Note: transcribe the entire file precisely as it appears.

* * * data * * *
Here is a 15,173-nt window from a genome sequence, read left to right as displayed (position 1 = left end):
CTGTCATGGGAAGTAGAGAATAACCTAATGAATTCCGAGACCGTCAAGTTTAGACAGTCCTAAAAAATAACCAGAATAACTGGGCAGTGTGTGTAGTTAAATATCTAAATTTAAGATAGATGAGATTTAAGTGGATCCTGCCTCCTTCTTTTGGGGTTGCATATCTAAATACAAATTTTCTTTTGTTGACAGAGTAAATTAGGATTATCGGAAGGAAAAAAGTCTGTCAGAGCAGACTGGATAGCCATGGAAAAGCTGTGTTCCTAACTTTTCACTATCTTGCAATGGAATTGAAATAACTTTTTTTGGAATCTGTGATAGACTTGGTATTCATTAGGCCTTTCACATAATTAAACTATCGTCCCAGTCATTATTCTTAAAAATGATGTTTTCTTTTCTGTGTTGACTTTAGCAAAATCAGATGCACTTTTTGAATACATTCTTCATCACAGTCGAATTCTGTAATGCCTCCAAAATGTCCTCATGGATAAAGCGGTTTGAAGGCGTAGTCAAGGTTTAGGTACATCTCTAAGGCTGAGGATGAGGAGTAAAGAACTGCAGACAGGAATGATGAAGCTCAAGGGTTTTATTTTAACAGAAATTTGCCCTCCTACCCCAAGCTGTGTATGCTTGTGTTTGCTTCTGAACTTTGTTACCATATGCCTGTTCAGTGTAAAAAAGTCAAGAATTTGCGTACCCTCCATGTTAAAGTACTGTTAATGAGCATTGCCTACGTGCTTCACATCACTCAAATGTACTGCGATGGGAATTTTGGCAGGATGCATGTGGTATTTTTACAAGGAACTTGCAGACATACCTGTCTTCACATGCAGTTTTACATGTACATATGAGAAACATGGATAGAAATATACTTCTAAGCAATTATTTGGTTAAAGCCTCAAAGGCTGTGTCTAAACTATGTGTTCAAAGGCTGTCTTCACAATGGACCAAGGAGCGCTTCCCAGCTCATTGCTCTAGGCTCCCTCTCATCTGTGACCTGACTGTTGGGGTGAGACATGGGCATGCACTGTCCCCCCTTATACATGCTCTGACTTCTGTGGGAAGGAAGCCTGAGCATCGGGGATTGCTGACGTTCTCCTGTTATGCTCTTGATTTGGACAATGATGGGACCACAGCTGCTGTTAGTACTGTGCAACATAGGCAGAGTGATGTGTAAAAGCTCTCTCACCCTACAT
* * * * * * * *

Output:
Here is a 15,173-nt window from a genome sequence, read left to right as displayed (position 1 = left end):
CTGTCATGGGAAGTAGAGAATAACCTAATGAATTCCGAGACCGTCAAGTTTAGACAGTCCTAAAAAATAACCAGAATAACTGGGCAGTGTGTGTAGTTAAATATCTAAATTTAAGATAGATGAGATTTAAGTGGATCCTGCCTCCTTCTTTTGGGGTTGCATATCTAAATACAAATTTTCTTTTGTTGACAGAGTAAATTAGGATTATCGGAAGGAAAAAAGTCTGTCAGAGCAGACTGGATAGCCATGGAAAAGCTGTGTTCCTAACTTTTCACTATCTTGCAATGGAATTGAAATAACTTTTTTTGGAATCTGTGATAGACTTGGTATTCATTAGGCCTTTCACATAATTAAACTATCGTCCCAGTCATTATTCTTAAAAATGATGTTTTCTTTTCTGTGTTGACTTTAGCAAAATCAGATGCACTTTTTGAATACATTCTTCATCACAGTCGAATTCTGTAATGCCTCCAAAATGTCCTCATGGATAAAGCGGTTTGAAGGCGTAGTCAAGGTTTAGGTACATCTCTAAGGCTGAGGATGAGGAGTAAAGAACTGCAGACAGGAATGATGAAGCTCAAGGGTTTTATTTTAACAGAAATTTGCCCTCCTACCCCAAGCTGTGTATGCTTGTGTTTGCTTCTGAACTTTGTTACCATATGCCTGTTCAGTGTAAAAAAGTCAAGAATTTGCGTACCCTCCATGTTAAAGTACTGTTAATGAGCATTGCCTACGTGCTTCACATCACTCAAATGTACTGCGATGGGAATTTTGGCAGGATGCATGTGGTATTTTTACAAGGAACTTGCAGACATACCTGTCTTCACATGCAGTTTTACATGTACATATGAGAAACATGGATAGAAATATACTTCTAAGCAATTATTTGGTTAAAGCCTCAAAGGCTGTGTCTAAACTATGTGTTCAAAGGCTGTCTTCACAATGGACCAAGGAGCGCTTCCCAGCTCATTGCTCTAGGCTCCCTCTCATCTGTGACCTGACTGTTGGGGTGAGACATGGGCATGCACTGTCCCCCCTTATACATGCTCTGACTTCTGTGGGAAGGAAGCCTGAGCATCGGGGATTGCTGACGTTCTCCTGTTATGCTCTTGATTTGGACAATGATGGGACCACAGCTGCTGTTAGTACTGTGCAACATAGGCAGAGTGATGTGTAAAAGCTCTCTCACCCTACAT